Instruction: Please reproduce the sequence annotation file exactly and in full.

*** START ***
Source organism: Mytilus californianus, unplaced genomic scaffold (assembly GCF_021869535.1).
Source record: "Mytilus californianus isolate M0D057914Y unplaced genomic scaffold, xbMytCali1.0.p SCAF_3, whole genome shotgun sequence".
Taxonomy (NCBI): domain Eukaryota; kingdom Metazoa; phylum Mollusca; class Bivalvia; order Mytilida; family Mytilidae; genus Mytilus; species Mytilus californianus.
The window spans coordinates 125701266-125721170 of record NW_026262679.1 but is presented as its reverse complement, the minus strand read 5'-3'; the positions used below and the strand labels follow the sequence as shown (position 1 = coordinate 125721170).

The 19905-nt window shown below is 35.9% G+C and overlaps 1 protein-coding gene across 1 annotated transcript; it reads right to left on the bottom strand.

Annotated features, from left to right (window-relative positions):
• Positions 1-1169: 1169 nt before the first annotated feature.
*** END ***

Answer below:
Source organism: Mytilus californianus, unplaced genomic scaffold (assembly GCF_021869535.1).
Source record: "Mytilus californianus isolate M0D057914Y unplaced genomic scaffold, xbMytCali1.0.p SCAF_3, whole genome shotgun sequence".
Taxonomy (NCBI): domain Eukaryota; kingdom Metazoa; phylum Mollusca; class Bivalvia; order Mytilida; family Mytilidae; genus Mytilus; species Mytilus californianus.
The window spans coordinates 125701266-125721170 of record NW_026262679.1 but is presented as its reverse complement, the minus strand read 5'-3'; the positions used below and the strand labels follow the sequence as shown (position 1 = coordinate 125721170).

The 19905-nt window shown below is 35.9% G+C and overlaps 1 protein-coding gene across 1 annotated transcript; it reads right to left on the bottom strand.

Annotated features, from left to right (window-relative positions):
• Positions 1-1169: 1169 nt before the first annotated feature.